Read about a study where quite a number of people with MS are also coeliac on the basis that theyre both auto immune diseases and if your body has the ability to attack one part of you it can attack another. Even the people in the study who were not coeliac had a high intolerance to gluten, and so they were put onn gluten free diets. All of them felt better. Has anyone with MS actually gone gluten free and if so how was it? |I have started this but has only been 3 days. They also recommend vitamin D and fish oil supplemtns, I also read that when people did feel better they had more energy and their brain fog cleared quite a lot. cheers people
I went gluten-free in 06/07 and whilst I love bread, dream about great,crusty, wonderful bread, I know that gluten is not my friend.
I was in so much pain and felt really ill. I was tired, bloated and had constant indigestion and reflux.
I tried an experiment in 07 - I ate amazing bread for 5 days. I had 2 days in bed after that as my feet hurt so much (neuralgia) that I couldn’t bear to walk.
I recently started Intermittent Fasting. This has gone really well so far. I made a mistake though, thinking that the claims made for IF, would lower my inflammation levels and so on non-fasting days I ate bread.
This wasn’t clever - we’d discovered a baker (panaderia) whose bread is so good that it’s sold out within minutes in our local supermarket. I ate the bread. I loved it. I had tomatoes squished on toasted bread…
I had to take Lyrica yesterday as the pain surged again. The symptoms of my last relapse came back - neuralgic pain in my hands, feet and face and no leg strength, despite my taking Fampyra.
It’s a sad realisation that cereals and I just don’t get on. I can’t eat oats either and went into anaphylactic shock when I was a baby. My mum had given me porridge for the first time.
My advice (from bitter experience) is give gluten-free a trial for a week and try to get to the end of a month. If you feel better and have less pain, then stick with it. There are many great alternatives to wheat/gluten in the shops.
I think my neuralgia will stop by tomorrow. I still feel as though I’d been whipped with nettles, but less so today. I find bread to be very addictive. Ah well. I would make a joke about going cold turkey, but I’d just fantasise about sandwiches.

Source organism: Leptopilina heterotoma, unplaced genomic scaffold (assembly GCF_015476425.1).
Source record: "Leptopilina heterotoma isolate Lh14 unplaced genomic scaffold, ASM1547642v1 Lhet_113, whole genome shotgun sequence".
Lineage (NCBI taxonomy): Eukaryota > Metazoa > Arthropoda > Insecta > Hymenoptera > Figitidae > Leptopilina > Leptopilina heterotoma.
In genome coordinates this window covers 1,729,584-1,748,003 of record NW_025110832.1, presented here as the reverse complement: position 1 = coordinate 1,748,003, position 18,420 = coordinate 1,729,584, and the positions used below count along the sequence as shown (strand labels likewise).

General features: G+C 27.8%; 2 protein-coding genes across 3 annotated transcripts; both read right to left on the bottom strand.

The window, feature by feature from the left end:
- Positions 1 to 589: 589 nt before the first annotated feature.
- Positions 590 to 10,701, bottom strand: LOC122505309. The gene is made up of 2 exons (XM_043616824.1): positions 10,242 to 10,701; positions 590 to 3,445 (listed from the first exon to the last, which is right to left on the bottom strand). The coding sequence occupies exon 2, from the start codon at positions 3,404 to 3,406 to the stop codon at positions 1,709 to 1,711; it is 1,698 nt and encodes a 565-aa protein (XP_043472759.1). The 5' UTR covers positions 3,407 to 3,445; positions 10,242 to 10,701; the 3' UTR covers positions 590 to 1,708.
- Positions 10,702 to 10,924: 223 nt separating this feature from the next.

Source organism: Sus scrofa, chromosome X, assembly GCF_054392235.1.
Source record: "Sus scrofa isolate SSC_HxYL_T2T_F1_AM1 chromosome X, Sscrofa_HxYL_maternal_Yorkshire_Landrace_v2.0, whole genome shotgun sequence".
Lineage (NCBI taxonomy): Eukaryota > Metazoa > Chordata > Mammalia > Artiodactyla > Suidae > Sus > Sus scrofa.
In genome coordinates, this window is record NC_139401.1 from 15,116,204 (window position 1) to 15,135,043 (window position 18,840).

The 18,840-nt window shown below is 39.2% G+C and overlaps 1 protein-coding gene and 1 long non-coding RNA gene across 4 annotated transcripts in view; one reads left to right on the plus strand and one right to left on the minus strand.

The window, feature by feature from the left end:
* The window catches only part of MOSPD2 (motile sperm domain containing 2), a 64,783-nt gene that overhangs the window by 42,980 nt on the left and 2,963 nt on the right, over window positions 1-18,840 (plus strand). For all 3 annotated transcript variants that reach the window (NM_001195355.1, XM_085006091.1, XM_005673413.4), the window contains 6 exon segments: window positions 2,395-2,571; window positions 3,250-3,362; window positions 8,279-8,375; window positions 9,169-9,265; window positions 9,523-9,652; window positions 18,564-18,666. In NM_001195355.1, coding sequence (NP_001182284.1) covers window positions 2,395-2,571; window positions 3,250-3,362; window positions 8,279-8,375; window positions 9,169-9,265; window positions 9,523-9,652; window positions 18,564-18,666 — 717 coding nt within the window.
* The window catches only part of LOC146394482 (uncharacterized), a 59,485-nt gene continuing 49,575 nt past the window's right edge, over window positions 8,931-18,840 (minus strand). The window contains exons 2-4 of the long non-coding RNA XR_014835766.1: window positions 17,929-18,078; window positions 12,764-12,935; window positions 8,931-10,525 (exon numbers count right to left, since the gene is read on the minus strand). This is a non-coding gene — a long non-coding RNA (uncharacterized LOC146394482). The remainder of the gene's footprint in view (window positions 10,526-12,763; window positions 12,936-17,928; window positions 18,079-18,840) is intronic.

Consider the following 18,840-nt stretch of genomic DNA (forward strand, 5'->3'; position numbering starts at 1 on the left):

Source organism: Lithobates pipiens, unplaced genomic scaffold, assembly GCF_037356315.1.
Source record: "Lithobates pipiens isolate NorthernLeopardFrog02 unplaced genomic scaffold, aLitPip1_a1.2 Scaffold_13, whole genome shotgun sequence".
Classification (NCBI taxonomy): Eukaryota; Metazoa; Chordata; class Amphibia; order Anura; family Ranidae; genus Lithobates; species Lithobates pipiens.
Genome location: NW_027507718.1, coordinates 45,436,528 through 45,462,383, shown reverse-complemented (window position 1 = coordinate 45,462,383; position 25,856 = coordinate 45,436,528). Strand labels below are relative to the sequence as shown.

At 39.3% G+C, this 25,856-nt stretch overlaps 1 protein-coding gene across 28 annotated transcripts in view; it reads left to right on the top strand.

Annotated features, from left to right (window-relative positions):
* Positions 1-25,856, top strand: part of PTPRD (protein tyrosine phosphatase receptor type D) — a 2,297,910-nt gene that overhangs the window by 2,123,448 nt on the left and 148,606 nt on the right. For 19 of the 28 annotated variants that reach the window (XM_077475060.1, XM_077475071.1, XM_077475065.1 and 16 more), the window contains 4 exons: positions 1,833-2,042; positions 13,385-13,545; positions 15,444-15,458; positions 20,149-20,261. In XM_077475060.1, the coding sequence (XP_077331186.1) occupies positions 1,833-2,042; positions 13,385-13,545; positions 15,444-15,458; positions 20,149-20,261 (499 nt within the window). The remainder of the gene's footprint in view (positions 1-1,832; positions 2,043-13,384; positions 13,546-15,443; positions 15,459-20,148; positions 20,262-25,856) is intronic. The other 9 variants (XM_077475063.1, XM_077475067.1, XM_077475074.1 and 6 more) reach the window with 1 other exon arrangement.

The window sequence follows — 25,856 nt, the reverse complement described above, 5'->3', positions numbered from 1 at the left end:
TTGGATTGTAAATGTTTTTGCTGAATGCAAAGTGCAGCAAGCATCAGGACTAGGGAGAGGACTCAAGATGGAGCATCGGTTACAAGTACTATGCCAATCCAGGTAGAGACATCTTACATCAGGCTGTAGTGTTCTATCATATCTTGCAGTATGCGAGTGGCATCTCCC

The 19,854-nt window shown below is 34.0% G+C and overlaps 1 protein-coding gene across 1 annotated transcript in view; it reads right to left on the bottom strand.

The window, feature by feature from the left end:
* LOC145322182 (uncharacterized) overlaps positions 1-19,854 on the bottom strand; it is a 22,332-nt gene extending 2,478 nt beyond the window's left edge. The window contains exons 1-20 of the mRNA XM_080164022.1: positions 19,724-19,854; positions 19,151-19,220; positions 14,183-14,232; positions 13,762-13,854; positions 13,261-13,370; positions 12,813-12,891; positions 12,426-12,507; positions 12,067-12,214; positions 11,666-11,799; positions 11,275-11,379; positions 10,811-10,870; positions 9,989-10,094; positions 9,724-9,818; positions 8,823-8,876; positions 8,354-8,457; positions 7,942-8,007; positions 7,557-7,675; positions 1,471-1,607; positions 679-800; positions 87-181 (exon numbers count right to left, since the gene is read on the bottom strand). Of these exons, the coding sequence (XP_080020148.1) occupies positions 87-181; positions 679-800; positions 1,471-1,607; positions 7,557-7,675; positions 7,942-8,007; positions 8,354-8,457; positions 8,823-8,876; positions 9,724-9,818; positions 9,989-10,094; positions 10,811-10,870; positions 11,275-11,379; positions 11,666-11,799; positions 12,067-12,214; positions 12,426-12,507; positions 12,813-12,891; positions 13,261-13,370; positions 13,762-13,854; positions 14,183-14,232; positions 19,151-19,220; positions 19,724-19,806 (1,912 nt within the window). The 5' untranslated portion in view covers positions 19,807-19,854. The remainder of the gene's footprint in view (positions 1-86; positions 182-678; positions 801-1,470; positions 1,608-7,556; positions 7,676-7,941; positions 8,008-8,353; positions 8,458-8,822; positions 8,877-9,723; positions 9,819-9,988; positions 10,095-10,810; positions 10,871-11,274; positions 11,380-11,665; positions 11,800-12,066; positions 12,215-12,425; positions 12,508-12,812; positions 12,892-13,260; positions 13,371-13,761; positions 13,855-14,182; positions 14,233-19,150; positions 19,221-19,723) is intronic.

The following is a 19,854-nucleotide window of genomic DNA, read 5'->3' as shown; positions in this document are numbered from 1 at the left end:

Hi I gave up wheat about 10yrs ago and I feel that it has a huge benefit, although with this ever changing illness it can be difficult to tell! From a general digestive point of view, I felt healthier almost straight away even though I hadn’t problems with my digestive system before. As far as the MS was concerned it took about a couple of weeks to notice the difference but even than I thought I might just be having a good patch. After a few months I found myself in the position of only having bread on offer and thought I might as well give it a try. It took me a couple of months to get back to feeling as well as I had been (I’d only eaten one bread roll!) Over the next few years I test it twice more, just to make sure that I wasn’t missing out on toast for nothing. Each time I ate bread I found that all my MS symptoms ( fatigue, pain, balance, vision, sensory stuff etc etc) got worse. Once I had convinced myself that this was not just coincidence I stuck to a wheat free diet but I have never made the effort to be gluten free and have not bee as strict as a someone with coelac disease has to be (I nephew has it) but as I’ve been getting worse lately I think that, maybe, now it’s time to be a bit more careful! I have been a vegan since I was 13yrs old ( I’m now 55) so I don’t know if that’s made a difference or not. I’ve probably had MS since I was a teenager and have only just started to feel REALLY disabled rather than restricted, inconvenienced and annoyed by it i.e having to use my wheelchair even for short shopping trips etc, but who knows if being vegan made any difference? I have thought about cutting out all grains and pulses to see if that made any difference but perhaps living on nuts and veg might be a step to far!!!
The selection now of gluten-free breads/rolls/biscuits/pasta has really improved - so has the gluten-free bread mixes that you can buy.
Almond milk is delicious - although l find it not to my taste added to coffee. More calcium and goodness in almond milk then cows -and far less calories.
l know l am much better not eating grains/pulses - but its the will-power sticking to it thats my problem. l really must make more of an effort.
Gram flour - which is made from chickpeas - is great for making courgette fritters or vegetable bhajis.
l do take a high dose vit d3 and magnesium plus omega 3 and B12.
Hi, I stopped having gluten 2 years and Ifeel so much better,you can always make your own bread with non gluten flour which tastes great and there are plenty of non gluten products.